Eight ingredients, plus pantry staples. That's all it takes to make an entire meal from scratch. Add in a good bottle of wine for less than $20, and you've got a feast for family or friends. That's the philosophy behind our "8 & $20" feature. We hope it adds pleasure to your table.
Thanksgiving leftovers present such an odd conundrum. You wait and wait with anticipation for the feast. Your family gorges themselves, and yet you’re left with huge quantities of leftovers. Sure, you have a couple of killer turkey sandwiches in the days that follow, but then what? You don’t want to throw food away, and you don’t really want to do more work after you spent days prepping and cooking for the big meal.
Sometimes a little remixing is all it takes to make things interesting again. For this recipe, I took several items typically left over from the Thanksgiving feast—a little turkey and some bread stuffing (I used a commercial cornbread version, but any family recipe should be delicious)—and repackaged them together in roasted acorn squash halves. To stay true to the exercise, I tossed in bits of nuts and cheese I still had after a gathering with friends. You can customize this recipe to use up whatever you have hanging around from your Thanksgiving; mixing in some greens or topping it all off with extra gravy certainly wouldn't hurt!
Pairing wine with a traditional Thanksgiving meal is always a challenge. You have a huge variety of sweet and savory dishes commingling on the same table. Essentially, this recipe puts those dishes together on the same plate, so finding one wine to match all of the flavors proved predictably difficult.
I rounded up a selection of varieties often suggested as Thanksgiving selections, but one by one, they failed to stand up to the varied tastes. I’d had high hopes for an Alsace Pinot Blanc, but this particular bottle didn’t have the needed residual sugar to play well with the sweetness of the squash and quickly became shrill. An Italian rosé and a fruity California Zinfandel fared somewhat better, but still turned bitter with many bites.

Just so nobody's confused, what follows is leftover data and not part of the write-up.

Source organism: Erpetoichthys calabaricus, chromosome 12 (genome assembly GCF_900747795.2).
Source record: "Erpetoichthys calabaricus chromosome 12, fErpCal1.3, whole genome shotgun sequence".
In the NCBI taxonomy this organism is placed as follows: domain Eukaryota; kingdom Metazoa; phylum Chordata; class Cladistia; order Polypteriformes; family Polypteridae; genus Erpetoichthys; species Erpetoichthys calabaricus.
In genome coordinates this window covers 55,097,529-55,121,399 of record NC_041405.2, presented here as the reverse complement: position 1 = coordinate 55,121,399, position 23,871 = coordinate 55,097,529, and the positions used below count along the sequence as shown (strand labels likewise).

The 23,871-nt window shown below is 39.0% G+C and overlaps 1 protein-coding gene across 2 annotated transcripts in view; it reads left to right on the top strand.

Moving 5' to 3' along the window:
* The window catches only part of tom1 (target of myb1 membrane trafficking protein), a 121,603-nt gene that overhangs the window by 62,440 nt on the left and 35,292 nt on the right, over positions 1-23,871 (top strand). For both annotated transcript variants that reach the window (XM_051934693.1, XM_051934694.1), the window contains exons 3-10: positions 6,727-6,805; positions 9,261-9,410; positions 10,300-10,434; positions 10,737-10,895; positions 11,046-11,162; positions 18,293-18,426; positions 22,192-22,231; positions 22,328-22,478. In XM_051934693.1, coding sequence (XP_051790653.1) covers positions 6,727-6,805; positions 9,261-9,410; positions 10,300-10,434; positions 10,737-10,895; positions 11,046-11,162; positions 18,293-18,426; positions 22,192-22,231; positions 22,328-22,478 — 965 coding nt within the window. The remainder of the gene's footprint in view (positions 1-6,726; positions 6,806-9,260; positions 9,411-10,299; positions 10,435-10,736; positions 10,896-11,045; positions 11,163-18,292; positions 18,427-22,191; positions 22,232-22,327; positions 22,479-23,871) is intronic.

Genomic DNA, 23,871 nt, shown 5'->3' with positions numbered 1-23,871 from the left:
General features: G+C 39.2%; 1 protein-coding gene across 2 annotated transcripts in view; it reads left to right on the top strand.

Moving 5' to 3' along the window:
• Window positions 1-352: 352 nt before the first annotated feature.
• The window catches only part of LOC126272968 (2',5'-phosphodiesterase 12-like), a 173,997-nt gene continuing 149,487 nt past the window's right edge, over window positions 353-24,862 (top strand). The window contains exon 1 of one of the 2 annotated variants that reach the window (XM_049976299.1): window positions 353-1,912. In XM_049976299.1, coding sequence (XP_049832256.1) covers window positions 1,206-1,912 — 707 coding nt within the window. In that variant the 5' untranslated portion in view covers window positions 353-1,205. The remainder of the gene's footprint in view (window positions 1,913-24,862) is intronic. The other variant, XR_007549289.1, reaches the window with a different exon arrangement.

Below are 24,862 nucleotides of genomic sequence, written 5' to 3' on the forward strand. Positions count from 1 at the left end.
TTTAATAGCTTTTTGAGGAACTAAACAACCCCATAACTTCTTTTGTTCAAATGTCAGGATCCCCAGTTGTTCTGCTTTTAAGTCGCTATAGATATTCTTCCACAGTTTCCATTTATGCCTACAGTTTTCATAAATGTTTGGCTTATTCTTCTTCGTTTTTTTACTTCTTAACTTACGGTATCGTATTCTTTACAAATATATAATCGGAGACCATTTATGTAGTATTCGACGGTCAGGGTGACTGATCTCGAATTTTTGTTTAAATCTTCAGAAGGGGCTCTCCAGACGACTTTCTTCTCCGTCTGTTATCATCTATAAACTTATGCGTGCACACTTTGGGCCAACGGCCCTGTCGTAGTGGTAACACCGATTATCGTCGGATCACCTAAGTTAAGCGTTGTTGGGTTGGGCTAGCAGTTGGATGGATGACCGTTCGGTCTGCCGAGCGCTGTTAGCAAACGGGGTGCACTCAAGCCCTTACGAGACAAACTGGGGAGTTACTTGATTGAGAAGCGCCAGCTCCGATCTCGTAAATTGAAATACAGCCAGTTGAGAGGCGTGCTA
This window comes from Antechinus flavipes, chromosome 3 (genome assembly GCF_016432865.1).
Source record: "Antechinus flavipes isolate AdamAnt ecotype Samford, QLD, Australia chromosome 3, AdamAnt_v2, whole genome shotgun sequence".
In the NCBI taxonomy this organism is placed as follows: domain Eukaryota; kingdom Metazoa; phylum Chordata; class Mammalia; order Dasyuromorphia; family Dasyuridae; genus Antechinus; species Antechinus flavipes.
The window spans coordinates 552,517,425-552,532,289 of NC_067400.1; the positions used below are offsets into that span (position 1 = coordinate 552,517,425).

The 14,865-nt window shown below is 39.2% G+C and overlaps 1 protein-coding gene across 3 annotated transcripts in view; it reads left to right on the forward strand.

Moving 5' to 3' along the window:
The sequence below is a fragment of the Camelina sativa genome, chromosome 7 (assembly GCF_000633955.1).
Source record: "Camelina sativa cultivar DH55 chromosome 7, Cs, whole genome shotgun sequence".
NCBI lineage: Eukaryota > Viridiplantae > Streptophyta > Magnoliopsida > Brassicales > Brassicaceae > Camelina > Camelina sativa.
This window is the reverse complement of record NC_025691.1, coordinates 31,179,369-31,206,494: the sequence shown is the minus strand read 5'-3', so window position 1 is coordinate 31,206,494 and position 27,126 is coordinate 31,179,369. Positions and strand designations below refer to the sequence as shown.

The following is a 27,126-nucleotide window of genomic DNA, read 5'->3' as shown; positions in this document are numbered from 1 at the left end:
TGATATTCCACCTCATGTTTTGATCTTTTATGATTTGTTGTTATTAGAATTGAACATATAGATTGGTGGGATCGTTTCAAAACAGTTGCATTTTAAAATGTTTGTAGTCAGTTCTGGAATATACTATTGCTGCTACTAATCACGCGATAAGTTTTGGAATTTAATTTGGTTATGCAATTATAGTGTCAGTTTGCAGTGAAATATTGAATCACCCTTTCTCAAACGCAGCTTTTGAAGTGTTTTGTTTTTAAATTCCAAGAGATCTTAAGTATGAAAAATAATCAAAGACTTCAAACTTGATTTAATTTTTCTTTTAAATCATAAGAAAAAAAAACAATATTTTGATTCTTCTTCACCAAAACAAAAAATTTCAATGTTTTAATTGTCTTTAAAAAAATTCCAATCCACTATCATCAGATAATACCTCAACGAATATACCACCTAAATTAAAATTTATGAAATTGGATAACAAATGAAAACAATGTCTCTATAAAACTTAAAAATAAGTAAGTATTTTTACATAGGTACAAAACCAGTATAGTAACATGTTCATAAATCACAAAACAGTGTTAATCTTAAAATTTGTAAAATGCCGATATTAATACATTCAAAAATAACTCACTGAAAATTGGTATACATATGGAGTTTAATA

As so often happens, it was Riesling to the rescue. A slightly off-dry German version had just the right balance of attributes: a pretty, lush texture to match the weight of the dish, just enough sweetness to work with the squash, and enough acidity to refresh the palate—exactly what's needed for a Thanksgiving reprise.
Pair with an off-dry Riesling such as St.-Urbans-Hof Riesling Qualitätswein Mosel Old Vines 2014 (89 points, $16).
Prep time: 10 minutes
Total cooking time: 1 hour
Active cooking time: 10 minutes
Approximate food cost: $18
1. Preheat oven to 400° F.
2. Place the acorn squash halves on a baking pan and drizzle with olive oil. Sprinkle with salt and pepper, and place in the oven. Roast for approximately 50 minutes, or until the squash starts to turn a light golden brown and the flesh is soft.
3. While the squash halves are roasting, mix the stuffing and turkey meat in a pot over medium heat. Mix in the walnuts and dried cranberries. Keep warm until the acorn squash is ready.
4. Once the acorn squash is soft when pierced with a fork, remove from the oven. Divide the stuffing mixture among the four halves, spooning it into each cavity. Dot each squash half with some of the crumbled blue cheese. Return the squash to the oven for another 10 minutes.
5. In the meantime, toss the arugula with a drizzle of olive oil and vinegar, until lightly coated, and salt and pepper to taste.
6. Once the stuffed squash is fully heated through and the blue cheese starts to melt, remove the halves from the oven and serve each portion on a bed of the dressed arugula. Serves 4.